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Evidence that a Point Mutation in Dihydrofolate Reductase-Thymidylate Synthase Confers Resistance to Pyrimethamine in Falciparum Malaria
David S. Peterson, David Walliker and Thomas E. Wellems
Proceedings of the National Academy of Sciences of the United States of America
Vol. 85, No. 23 (Dec. 1, 1988), pp. 9114-9118
Published by: National Academy of Sciences
Stable URL: http://www.jstor.org/stable/32898
Page Count: 5
You can always find the topics here!Topics: Genetic mutation, Parasites, Point mutation, DNA, Genes, Chromosomes, Enzymes, Active sites, Amino acids, Sequencing
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Analysis of a genetic cross of Plasmodium falciparum and of independent parasite isolates from Southeast Asia, Africa, and South America indicates that resistance to pyrimethamine, an antifolate used in the treatment of malaria, results from point mutations in the gene encoding dihydrofolate reductase-thymidylate synthase (EC 22.214.171.124 and EC 126.96.36.199, respectively). Parasites having a mutation from Thr-108/Ser-108 to Asn-108 in DHFR-TS are resistant to the drug. The Asn-108 mutation occurs in a region analogous to the C α -helix bordering the active site cavity of bacterial, avian, and mammalian enzymes. Additional point mutations (Asn-51 to Ile-51 and Cys-59 to Arg-59) are associated with increased pyrimethamine resistance and also occur at sites expected to border the active site cavity. Analogies with known inhibitor/enzyme structures from other organisms suggest that the point mutations occur where pyrimethamine contacts the enzyme and may act by inhibiting binding of the drug.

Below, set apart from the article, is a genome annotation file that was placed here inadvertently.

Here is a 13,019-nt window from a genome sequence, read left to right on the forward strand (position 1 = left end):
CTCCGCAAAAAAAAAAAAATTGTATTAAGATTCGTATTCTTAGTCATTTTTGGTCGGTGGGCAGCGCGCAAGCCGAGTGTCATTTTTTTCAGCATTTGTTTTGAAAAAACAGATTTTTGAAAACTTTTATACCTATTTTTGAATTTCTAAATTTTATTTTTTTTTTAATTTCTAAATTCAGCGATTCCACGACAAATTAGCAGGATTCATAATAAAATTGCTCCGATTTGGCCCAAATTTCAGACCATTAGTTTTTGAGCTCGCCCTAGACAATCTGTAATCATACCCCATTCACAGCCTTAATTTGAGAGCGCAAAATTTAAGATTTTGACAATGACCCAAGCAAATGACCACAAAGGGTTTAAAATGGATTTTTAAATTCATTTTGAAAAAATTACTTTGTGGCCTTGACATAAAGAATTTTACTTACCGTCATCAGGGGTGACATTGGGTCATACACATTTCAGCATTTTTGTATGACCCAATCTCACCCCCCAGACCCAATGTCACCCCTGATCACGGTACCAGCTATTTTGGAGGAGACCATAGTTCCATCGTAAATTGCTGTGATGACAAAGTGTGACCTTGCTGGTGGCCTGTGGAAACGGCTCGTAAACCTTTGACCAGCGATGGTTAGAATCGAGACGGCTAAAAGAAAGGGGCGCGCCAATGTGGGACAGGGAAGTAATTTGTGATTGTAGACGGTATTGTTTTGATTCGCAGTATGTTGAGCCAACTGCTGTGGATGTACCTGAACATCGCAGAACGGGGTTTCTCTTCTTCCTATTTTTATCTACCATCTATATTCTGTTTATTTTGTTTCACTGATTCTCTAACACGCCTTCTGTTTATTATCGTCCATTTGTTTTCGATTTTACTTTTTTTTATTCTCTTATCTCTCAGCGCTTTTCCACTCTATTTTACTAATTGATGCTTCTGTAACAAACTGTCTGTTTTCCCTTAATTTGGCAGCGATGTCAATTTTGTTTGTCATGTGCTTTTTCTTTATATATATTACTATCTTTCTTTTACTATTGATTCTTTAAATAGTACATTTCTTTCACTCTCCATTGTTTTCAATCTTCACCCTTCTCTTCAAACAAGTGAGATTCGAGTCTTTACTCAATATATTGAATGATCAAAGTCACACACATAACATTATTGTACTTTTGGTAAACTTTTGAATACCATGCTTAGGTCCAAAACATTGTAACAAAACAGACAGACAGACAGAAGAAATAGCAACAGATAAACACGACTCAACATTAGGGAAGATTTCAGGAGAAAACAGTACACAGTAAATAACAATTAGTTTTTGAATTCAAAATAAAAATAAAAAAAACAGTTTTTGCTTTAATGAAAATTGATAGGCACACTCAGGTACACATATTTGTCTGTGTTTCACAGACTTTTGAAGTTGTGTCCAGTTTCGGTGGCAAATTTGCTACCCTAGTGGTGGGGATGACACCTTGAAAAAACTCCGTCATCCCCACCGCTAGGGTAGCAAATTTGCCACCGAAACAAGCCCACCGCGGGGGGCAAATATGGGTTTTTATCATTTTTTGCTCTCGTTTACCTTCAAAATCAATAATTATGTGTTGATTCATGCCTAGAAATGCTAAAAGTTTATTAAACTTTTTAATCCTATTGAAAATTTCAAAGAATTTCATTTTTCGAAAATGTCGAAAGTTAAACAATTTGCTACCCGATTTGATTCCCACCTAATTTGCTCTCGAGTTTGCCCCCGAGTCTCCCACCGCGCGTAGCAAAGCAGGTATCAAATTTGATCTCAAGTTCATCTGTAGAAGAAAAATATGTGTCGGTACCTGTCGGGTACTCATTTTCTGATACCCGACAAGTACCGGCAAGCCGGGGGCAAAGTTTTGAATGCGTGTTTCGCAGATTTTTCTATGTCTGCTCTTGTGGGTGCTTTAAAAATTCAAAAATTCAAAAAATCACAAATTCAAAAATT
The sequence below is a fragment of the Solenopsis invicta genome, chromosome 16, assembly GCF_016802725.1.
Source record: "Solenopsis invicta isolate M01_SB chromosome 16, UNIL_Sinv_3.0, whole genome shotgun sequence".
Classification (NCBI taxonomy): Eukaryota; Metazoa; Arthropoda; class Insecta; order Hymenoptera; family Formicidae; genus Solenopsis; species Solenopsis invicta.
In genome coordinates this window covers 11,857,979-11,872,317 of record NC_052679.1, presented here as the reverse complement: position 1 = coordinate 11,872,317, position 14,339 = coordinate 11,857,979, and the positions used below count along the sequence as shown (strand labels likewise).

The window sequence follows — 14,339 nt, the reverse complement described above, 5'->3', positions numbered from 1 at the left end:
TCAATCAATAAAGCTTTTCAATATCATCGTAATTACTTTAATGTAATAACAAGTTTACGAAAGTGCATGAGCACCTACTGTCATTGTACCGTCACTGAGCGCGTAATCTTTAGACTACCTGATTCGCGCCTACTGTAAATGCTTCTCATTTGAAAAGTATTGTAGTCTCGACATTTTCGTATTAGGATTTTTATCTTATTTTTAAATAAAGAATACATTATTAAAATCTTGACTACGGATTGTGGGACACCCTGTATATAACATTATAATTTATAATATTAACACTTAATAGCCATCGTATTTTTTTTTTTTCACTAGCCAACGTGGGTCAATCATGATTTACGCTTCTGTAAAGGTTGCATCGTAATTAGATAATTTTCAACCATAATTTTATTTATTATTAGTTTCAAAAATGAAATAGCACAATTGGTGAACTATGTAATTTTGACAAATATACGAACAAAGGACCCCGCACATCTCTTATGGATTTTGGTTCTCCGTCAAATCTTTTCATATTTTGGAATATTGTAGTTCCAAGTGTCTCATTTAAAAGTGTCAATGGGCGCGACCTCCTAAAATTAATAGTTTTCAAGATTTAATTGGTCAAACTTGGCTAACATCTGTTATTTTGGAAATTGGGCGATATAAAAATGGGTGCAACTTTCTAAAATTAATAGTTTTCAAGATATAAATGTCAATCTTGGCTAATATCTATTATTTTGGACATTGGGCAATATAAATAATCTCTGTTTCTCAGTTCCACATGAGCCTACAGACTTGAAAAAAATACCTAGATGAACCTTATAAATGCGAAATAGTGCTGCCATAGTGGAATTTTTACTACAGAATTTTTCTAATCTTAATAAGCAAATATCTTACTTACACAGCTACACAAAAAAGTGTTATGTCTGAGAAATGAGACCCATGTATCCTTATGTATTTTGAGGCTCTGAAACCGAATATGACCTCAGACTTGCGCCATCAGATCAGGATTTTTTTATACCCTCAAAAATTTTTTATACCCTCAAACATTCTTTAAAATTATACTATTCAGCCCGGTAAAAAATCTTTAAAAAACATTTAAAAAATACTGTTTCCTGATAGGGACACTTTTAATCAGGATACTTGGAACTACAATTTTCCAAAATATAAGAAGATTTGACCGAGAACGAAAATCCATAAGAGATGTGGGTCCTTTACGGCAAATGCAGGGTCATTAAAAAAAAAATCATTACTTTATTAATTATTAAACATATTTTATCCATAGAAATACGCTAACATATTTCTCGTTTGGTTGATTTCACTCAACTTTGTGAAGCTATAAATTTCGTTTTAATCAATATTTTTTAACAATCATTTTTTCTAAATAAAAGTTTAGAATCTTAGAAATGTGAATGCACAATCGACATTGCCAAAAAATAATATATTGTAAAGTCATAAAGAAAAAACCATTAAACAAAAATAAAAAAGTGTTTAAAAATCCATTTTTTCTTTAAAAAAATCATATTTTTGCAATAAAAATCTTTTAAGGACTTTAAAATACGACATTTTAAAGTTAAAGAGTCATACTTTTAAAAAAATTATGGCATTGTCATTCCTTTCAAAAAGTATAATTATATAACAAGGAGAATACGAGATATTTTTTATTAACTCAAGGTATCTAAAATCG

Proceedings of the National Academy of Sciences of the United States of America © 1988 National Academy of Sciences